November 23, 2005

Mayo Land

I am leaving the Land that is Mayo in a few hours. This entire town is centered around the clinic and caters to the hundered of strangers that descend upon their streets every day as they come from all over the world to visit their famed buildings.
Coming to Rochester this week is the first time that I've ever traveled to a location where I was completely on my own to get transportation around a city. Even in Guatemala, I had someone picking me up or a car at my disposal. It has been mostly confusing, inconvenient, and expensive. But I have survived...even though I ended up at the airport almost 3 hours before my flight.
I decided I should take advantage of this down time and free wireless internet to try and muddle through exactly what happened in the last 24 hours and figure out what I am going to do next, so that I can collect my thoughts before everyone starts asking.
First: The Diagnosis
I was seen by an orthopedic surgeon and his minions yesterday morning at the Clinic that is Mayo, after a round of x-rays. He was, quite possibly, the most blunt doctor I have ever encountered in my life. No mincing of words, no easing into the situation, no caring if what he said was going to be devastating. Just Bam! Here it is, this is what I think.
And this is what he thought: I have a screwed up joint/foot. And it's not ever going to be normal and it's not ever going to function normally. I have early-onset arthritis in that joint (that was new info for me). I have extremely limited upward flexibility in the joint. In normal feet, it's like a 75 degree angle, I have a 17, maybe 18. I should have never had the surgery I had. I have a great deal of scar tissue that is holding up the joint, but there is no good way to deal with that. Removing it by surgery will just create new scar tissue while I am trying to recover from the surgery. There is no explanation for why the pain started, or why my left foot, which is also stiff (also new info), doesn't hurt.
I have compensated for that stiff joint by have an over-extended joint above it, and I also have a spur on the top of the bone (that was a new one for me as well). He wasn't impressed with either of my earlier surgeries or recovery times (the ones dealing with my ankle). Kept asking questions about why it had taken so long and what exactly had happened. He didn't understand why I had had the bunionectomy or the screw removal. He was the first one to not be opposed to the cortisone shots, although he asked a lot of questions about them.
All of this was said in about 20 minutes or so. He poked and prodded and measured and stressed, and then said all of that rapid fire. He then launched into my options.
I have two. Kinda.
One: Get a new orthotic. Actually, it's a modified shoe. One with a rocker bottom on it, so that I am able to walk without actually having to flex my toes. I'm sure they come in many stylish colors.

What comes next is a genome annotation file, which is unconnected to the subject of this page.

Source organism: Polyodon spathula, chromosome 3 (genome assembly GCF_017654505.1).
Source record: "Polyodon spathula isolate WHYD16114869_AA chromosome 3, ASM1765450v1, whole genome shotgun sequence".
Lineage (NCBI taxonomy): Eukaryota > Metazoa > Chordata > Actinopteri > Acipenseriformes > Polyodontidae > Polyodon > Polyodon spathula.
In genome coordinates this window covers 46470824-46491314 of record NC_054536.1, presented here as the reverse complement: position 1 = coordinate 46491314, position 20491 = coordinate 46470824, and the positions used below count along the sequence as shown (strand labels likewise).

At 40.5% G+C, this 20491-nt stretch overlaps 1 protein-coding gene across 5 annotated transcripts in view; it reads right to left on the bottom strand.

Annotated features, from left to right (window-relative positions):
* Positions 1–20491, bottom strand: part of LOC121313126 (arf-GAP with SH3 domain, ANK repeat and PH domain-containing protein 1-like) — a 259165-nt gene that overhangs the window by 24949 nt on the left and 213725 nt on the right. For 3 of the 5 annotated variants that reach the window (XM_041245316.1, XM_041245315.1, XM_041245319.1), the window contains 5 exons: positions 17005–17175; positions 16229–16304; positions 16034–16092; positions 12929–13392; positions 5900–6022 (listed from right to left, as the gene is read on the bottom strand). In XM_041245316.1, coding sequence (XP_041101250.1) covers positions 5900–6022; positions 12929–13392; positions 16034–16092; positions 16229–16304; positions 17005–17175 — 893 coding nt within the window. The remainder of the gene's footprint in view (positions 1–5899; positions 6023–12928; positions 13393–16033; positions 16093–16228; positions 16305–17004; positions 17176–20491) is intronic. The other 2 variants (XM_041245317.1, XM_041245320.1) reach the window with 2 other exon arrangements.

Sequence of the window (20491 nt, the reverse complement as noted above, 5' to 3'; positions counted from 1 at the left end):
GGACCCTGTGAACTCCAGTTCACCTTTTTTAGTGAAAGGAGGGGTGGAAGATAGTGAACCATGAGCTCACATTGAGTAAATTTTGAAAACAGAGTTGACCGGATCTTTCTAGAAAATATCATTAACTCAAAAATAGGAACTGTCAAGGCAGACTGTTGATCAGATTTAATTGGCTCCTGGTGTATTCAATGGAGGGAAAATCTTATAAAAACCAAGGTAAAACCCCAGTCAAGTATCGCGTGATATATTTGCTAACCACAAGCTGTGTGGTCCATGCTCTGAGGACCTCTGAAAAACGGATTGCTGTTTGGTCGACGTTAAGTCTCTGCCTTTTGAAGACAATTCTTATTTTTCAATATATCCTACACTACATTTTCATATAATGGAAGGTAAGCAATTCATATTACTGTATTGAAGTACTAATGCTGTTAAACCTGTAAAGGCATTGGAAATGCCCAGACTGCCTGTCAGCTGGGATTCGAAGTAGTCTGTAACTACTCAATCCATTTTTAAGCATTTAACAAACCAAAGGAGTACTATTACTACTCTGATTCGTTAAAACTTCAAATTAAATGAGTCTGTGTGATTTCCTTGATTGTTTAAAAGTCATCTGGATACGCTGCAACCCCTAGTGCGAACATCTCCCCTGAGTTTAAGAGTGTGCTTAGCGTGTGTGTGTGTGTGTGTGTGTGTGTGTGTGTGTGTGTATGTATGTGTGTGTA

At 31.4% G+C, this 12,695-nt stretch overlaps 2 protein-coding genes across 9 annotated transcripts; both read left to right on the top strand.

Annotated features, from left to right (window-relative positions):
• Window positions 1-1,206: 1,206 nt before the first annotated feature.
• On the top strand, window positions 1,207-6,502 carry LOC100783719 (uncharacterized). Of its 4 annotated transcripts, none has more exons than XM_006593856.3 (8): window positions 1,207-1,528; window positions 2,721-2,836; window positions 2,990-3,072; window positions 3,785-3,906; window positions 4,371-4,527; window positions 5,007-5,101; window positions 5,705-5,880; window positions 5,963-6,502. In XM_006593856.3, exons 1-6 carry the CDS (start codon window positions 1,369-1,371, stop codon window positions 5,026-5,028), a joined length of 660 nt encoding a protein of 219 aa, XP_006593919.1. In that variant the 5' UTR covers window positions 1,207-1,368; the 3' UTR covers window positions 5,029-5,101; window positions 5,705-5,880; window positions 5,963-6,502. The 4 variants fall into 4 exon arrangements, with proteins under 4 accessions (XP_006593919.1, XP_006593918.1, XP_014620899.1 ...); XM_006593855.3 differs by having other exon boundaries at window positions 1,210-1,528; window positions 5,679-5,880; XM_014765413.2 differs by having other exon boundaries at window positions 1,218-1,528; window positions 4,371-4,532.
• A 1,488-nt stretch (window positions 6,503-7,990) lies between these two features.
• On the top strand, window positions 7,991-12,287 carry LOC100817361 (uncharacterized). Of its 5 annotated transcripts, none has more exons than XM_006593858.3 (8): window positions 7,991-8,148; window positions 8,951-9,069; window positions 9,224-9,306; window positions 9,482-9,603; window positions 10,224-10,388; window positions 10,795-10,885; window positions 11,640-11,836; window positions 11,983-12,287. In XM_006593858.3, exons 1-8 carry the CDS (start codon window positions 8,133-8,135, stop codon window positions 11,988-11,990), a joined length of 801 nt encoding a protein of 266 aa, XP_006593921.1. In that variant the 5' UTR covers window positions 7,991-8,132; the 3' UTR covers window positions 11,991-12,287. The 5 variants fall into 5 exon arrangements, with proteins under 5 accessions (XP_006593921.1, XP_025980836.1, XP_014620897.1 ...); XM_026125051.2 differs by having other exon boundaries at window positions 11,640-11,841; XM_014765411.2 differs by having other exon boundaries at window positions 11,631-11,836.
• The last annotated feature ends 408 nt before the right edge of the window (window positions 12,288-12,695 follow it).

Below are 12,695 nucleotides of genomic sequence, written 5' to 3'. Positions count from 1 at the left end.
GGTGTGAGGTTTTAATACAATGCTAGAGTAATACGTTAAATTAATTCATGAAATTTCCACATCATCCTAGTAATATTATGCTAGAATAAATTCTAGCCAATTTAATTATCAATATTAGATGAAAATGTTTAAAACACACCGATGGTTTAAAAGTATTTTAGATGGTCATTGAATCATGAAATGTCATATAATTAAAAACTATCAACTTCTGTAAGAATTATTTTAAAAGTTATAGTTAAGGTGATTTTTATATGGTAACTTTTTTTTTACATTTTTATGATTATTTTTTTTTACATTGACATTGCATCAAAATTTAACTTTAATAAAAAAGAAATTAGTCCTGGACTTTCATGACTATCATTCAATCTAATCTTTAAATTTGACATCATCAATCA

Two: Another surgery. This one is for a condition called hallux rigidus (which basically translates into rigid big toe...clever, huh?). They go in and remove part of the bone so that it can move upward more. This surgery has about a 80% success rate. BUT (of course there is a but), they've never done it on someone who has already had the surgery I've had. So there goes any guarantees. And it will whittle down a bone that has already been whittled down considerably by the first surgery. And, of course, create more scar tissue.
And that's it. Those are my options. Actually, I have to try the shoe first and then if that doesn't work, then they would think about doing the 2nd surgery.
He actually said to me, "You aren't giving us much to work with here."
I was too dumbfounded to even respond. I felt guilty, like it was my fault all this had happened to me. But then I snapped out of it.
And he was gone. They gave my back all my x-rays and medical records, and that was it. My long-awaited appointment at Mayo was over.
So, it's now the next day, and this is the first time I've actually sat down and thought through all of that again. I'm still not sure of the ramifications yet. It doesn't seem like this will be over any time soon. Actually, I don't think this is ever going to be over. The orthotic isn't going to fix anything, it's just going to allow me, hopefully, to walk less painfully. But it isn't a permanent solution. And the surgery doesn't sound so sure-fire either.
I don't know what I'm going to do. I have another appt with my TN doctor next week, where I will relay all this and he will get the results from my physical therapist. I guess we'll go from there. I don't know if he's going to want to continue trying anything or if I still have to go to PT.
I just don't know.

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